A recent decision by the Federal Court in Chicago suggests that a former employee cannot sue his former employer to challenge the validity of a non-compete agreement if there is no threat that the former employer will seek to enforce it. But as discussed herein, there may be other ways to challenge it.
First some background. While non-compete agreements are rarely enforced and they can still interfere with the former employee’s job search (this was explained in detail here). Each party is balancing its interests, and the employee usually has two options: (1) negotiate with the former employer to modify the non-compete agreement; or (2) file a lawsuit to declare the agreement invalid. This recent decision in Brunner v. Jimmy Johns, provides some guidance on option 2.
In Brunner v. Jimmy Johns, the plaintiffs sought to declare the “legal interests,” “validity,” and “enforceability” of the non-compete agreements signed by all Jimmy John’s employees (the same agreements that garnered national attention). The Court considered the question of whether there was a real controversy, which is a requirement for a lawsuit.
The Court identified two tests that must be met before an employee can sue an employer to challenge a non-compete agreement:
- The employee must have a “reasonable apprehension” that the employer is going to file a lawsuit against the employee for violating the non-compete agreement.
- The employee must either be prepared to or in-fact engage in conduct that would violate the non-compete agreement.
The court found that the employees in the Jimmy Johns case failed both tests. The complaint in that case offered the following allegations:
- The employee does not understand the scope of the agreement
- The employee is concerned that ongoing disclosures could constitute a breach
- The employee expected the agreement to be enforced because the CEO had previously filed a lawsuit to enforce the agreement (against his cousin no-less)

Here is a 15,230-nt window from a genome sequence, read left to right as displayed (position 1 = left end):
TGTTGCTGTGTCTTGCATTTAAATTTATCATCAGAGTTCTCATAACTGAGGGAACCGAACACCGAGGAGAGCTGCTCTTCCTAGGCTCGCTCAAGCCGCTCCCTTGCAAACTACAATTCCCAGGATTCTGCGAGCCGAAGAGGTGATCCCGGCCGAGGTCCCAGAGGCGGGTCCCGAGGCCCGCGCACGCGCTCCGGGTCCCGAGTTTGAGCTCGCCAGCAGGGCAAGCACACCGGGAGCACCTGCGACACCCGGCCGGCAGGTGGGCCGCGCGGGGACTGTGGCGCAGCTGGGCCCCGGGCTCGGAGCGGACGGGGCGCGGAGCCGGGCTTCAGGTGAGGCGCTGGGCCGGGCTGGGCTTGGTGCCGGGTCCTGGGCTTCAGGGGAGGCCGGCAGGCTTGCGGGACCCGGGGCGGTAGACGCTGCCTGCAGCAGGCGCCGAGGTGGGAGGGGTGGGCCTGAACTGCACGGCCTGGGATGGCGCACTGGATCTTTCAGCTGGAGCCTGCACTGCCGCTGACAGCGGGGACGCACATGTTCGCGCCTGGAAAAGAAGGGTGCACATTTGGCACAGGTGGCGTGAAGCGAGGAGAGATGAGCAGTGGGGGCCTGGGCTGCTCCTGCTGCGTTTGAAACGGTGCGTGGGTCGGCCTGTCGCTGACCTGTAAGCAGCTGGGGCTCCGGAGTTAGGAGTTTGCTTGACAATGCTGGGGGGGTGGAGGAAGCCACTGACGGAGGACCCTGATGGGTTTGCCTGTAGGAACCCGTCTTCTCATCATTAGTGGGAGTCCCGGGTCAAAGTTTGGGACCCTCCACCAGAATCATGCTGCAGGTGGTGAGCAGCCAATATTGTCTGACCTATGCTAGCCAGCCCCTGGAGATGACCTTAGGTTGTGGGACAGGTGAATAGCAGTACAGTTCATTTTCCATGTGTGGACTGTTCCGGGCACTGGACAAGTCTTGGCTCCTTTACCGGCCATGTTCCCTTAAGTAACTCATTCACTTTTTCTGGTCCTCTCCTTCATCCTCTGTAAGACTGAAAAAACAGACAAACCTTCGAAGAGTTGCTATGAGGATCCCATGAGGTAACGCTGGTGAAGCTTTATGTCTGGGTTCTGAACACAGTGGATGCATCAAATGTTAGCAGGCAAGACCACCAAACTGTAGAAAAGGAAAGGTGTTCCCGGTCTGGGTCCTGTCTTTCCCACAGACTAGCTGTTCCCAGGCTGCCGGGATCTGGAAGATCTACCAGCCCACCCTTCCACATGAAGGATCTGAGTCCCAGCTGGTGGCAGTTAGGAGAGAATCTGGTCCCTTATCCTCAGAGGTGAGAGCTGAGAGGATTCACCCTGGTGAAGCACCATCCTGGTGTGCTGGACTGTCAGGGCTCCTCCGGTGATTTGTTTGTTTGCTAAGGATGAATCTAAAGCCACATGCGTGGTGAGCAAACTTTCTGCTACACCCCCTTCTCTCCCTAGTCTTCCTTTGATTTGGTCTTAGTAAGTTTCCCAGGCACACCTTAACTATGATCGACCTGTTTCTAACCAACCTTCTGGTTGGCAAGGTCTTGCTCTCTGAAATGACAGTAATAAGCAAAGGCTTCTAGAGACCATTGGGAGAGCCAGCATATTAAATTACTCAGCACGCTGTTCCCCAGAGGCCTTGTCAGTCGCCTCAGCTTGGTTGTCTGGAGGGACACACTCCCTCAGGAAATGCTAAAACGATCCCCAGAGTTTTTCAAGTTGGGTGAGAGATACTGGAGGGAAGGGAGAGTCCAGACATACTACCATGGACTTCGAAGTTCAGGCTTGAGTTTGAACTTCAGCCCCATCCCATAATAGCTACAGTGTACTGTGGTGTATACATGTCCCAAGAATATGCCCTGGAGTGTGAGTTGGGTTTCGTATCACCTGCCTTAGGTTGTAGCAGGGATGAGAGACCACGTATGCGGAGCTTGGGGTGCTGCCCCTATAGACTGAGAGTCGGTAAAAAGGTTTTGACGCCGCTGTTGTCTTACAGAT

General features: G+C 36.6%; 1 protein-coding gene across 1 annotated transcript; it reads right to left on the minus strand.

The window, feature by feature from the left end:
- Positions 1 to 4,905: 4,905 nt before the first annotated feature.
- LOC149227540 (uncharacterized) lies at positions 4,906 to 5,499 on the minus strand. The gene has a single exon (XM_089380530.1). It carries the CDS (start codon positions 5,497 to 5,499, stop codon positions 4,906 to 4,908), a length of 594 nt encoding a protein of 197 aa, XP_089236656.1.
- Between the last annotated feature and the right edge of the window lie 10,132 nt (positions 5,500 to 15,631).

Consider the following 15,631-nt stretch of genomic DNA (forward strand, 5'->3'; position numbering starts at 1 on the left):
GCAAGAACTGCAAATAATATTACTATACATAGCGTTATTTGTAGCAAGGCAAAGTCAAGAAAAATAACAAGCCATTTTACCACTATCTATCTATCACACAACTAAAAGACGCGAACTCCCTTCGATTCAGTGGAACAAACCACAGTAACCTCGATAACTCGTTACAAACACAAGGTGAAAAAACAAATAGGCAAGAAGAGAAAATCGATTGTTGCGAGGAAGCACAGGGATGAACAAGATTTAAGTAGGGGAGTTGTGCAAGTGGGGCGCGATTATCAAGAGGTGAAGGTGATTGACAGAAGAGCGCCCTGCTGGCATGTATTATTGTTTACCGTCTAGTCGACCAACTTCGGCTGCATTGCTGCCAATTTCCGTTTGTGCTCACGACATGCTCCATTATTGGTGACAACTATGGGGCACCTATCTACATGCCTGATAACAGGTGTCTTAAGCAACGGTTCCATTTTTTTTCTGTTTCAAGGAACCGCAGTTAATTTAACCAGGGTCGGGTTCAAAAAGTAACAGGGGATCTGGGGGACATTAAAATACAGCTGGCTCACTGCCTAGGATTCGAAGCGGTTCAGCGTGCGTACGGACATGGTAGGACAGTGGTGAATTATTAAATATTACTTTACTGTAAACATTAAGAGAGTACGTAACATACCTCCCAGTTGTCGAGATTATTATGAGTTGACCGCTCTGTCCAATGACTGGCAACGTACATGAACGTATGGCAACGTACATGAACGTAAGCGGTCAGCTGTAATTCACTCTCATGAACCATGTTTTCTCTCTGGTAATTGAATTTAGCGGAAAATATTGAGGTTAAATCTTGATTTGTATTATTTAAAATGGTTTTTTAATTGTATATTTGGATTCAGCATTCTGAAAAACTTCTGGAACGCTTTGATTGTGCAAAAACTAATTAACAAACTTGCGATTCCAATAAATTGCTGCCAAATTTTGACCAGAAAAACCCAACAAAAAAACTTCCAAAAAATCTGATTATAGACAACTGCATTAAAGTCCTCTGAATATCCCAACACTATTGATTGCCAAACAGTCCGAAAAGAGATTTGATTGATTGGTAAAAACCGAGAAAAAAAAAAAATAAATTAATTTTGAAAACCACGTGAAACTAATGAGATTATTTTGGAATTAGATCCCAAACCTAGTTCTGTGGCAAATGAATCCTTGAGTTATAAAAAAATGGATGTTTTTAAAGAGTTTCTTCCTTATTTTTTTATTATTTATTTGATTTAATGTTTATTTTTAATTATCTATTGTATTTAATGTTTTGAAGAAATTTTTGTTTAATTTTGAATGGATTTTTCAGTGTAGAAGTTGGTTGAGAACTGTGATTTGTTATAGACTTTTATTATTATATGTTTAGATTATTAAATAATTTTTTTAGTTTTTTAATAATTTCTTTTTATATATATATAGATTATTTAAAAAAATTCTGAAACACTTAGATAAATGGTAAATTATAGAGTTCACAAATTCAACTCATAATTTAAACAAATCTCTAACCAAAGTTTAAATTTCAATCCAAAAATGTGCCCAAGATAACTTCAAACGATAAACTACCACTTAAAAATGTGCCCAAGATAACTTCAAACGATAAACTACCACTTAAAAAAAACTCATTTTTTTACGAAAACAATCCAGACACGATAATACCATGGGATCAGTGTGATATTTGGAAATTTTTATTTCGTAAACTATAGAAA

- The employee overheard a conversation by management in which an employee was terminated for working at a different store after signing the agreement
- The employee believed he was violating the agreement (but lacked personal knowledge on key information)
The Court concluded that these allegations amounted to mere speculation and that there was no controversy because there was no argument that the agreement was going to be enforced. Instead, the employees offered a number of vague allegations of apprehension of a problem.
Finally, even if the employee met this standard, Jimmy Johns provided evidence that it had no intention of enforcing the non-compete agreement against these employees in the future. As a result, there was no need to enter a declaratory judgment.
What are the key takeaways that an employee should consider when it wants to file a lawsuit challenging the enforceability of a non-compete agreement?
- An employee must have ample evidence to show that it fears a lawsuit from an employer
- An employee may not be able to file a lawsuit as a peremptory challenge to the agreement without first engaging in conduct that either contemplates violating or violates the non-compete agreement.
This decision provides some specific guidance on what an employee must do first before filing a lawsuit against an employer. It is important to work with a Non-Compete Attorney to ensure that these minimum requirements are met and to discuss your best options going forward.
If you are facing a non-compete agreement and would like legal advice, be sure to contact an employment attorney immediately.
The employment attorneys at Maduff & Maduff have been specializing in non-compete agreements, discrimination, sexual harassment, and wage and overtime theft for more than 20 years. Contact us with your employment law needs today.